Small businesses and entrepreneurs need capital to build their businesses, and SSBCI is designed to help spur new private sector lending or investment in small companies by leveraging private capital along with the federal support offered by the program. Through SSBCI, the Treasury Department will award nearly $1.5 billion to state programs across the country that support small businesses, including small manufacturers. SSBCI funding is not repaid by participating states to the federal government. Instead, to help even more small businesses, repaid loans and investments remain with participating states to be redeployed locally. The SSBCI Quarterly Report shows that as of September 2014, participating states have recycled more than $60 million to support additional investments.

States have made considerable progress in deploying these funds to support economic growth locally. The states that have deployed the most SSBCI funds by percentage of allocation include: North Dakota (Mandan Consortium), Idaho, Arkansas, Colorado, Montana, South Carolina, New Hampshire, Michigan, Kansas, and Alabama. The states that have deployed the most SSBCI funds by dollar amount include: California, Michigan, Florida, Illinois, Alabama, North Carolina, Texas, New York, Ohio, and Georgia.

SSBCI was created when President Obama signed into law the Small Business Jobs Act on September 27, 2010. The Treasury Department awarded allocations to all fifty states by early 2012, based on a formula set by the Small Business Jobs Act that considered population and unemployment levels. Each state designs its own small business programs, and five types of programs are eligible for SSBCI funds: Capital Access Programs, Loan Guarantee Programs, Loan Participation Programs, Collateral Support Programs, and Venture Capital Programs. In the SSBCI 2013 Annual Report business owners reported that more than 95,000 jobs will be created or saved as a direct result of SSBCI support. [23]




Warning in GALEN: Government Grant Scams

“Because you pay your income taxes on time, you have been awarded a free $12,500 government grant! To get your grant, simply give us your checking account information, and we will direct-deposit the grant into your bank account!”

Sometimes, it’s an ad that claims you will qualify to receive a “free grant” to pay for education costs, home repairs, home business expenses, or unpaid bills. Other times, it’s a phone call supposedly from a “government” agency or some other organization with an official sounding name. In either case, the claim is the same: your application for a grant is guaranteed to be accepted, and you’ll never have to pay the money back.

But the Federal Trade Commission (FTC), the nation’s consumer protection agency, says that “money for nothing” grant offers usually are scams, whether you see them in your local paper or a national magazine, or hear about them on the phone.

Some scam artists advertise “free grants” in the classifieds, inviting readers to call a toll-free number for more information. Others are more bold: they call you out of the blue. They lie about where they’re calling from, or they claim legitimacy using an official-sounding name like the “Federal Grants Administration.” They may ask you some basic questions to determine if you “qualify” to receive a grant. FTC attorneys say calls and come-ons for free money invariably are rip offs.

Grant scammers generally follow a script: they congratulate you on your eligibility, then ask for your checking account information so they can “deposit your grant directly into your account,” or cover a one-time “processing fee.” The caller may even reassure you that you can get a refund if you’re not satisfied. In fact, you’ll never see the grant they promise; they will disappear with your money.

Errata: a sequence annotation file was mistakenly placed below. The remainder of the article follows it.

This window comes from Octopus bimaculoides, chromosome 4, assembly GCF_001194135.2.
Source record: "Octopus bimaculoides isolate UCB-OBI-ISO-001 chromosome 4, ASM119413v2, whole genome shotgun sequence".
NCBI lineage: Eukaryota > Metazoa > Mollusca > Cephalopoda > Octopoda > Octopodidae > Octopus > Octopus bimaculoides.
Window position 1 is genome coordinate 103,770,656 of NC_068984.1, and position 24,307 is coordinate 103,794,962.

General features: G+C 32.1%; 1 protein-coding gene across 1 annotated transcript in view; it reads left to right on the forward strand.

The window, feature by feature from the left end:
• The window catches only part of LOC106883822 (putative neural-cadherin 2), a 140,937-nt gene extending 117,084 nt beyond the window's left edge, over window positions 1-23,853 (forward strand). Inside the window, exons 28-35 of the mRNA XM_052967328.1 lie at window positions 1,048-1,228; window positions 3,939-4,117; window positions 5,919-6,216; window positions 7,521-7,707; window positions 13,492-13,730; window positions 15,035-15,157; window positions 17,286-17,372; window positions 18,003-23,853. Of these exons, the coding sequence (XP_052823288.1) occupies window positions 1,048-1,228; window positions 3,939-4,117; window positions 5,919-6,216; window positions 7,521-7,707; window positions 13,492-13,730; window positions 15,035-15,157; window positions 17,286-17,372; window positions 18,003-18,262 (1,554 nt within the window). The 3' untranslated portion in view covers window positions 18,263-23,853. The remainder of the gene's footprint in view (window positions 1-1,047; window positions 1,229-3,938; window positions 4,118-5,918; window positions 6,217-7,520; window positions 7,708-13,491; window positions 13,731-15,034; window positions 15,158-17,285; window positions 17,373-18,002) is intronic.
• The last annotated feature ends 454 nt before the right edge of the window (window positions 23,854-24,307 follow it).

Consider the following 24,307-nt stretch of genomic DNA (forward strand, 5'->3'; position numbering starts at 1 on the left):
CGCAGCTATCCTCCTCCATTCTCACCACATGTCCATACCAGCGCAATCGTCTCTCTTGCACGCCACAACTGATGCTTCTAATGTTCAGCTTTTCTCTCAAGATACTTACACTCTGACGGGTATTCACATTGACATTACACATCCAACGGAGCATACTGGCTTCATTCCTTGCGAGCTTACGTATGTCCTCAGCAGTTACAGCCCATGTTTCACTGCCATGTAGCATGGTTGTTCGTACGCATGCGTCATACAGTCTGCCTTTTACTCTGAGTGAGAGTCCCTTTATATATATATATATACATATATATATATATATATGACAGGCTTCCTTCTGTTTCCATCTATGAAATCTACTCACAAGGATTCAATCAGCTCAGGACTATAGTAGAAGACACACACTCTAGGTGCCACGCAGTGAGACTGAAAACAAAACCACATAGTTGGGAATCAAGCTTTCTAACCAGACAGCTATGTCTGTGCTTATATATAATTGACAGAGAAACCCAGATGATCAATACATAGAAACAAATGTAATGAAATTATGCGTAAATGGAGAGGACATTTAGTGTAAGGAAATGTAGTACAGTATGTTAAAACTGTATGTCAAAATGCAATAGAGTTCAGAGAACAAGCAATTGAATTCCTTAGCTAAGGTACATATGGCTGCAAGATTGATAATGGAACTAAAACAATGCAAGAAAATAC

The FTC says following a few basic rules can keep consumers from losing money to these “government grant” scams:

  • Don’t give out your bank account information to anyone you don’t know. Scammers pressure people to divulge their bank account information so that they can steal the money in the account. Always keep your bank account information confidential. Don’t share it unless you are familiar with the company and know why the information is necessary.
  • Don’t pay any money for a “free” government grant. If you have to pay money to claim a “free” government grant, it isn’t really free. A real government agency won’t ask you to pay a processing fee for a grant that you have already been awarded — or to pay for a list of grant-making institutions. The names of agencies and foundations that award grants are available for free at any public library or on the Internet. The only official access point for all federal grant-making agencies is www.grants.gov.
  • Look-alikes aren’t the real thing. Just because the caller says he’s from the “Federal Grants Administration” doesn’t mean that he is. There is no such government agency. Take a moment to check the blue pages in your telephone directory to bear out your hunch — or not.
  • Phone numbers can deceive. Some con artists use Internet technology to disguise their area code in caller ID systems. Although it may look like they’re calling from Washington, DC, they could be calling from anywhere in the world.
  • Take control of the calls you receive. If you want to reduce the number of telemarketing calls you receive, place your telephone number on the National Do Not Call Registry. To register online, visit donotcall.gov. To register by phone, call 1-888-382-1222 (TTY: 1-866-290-4236) from the phone number you wish to register.
  • File a complaint with the FTC. If you think you may have been a victim of a government grant scam, file a complaint with the FTC online, or call toll-free, 1-877-FTC-HELP (1-877-382-4357); TTY: 1-866-653-4261. The FTC enters Internet, telemarketing, identity theft, and other fraud-related complaints into Consumer Sentinel, a secure online database available to hundreds of civil and criminal law enforcement agencies in the U.S. and abroad.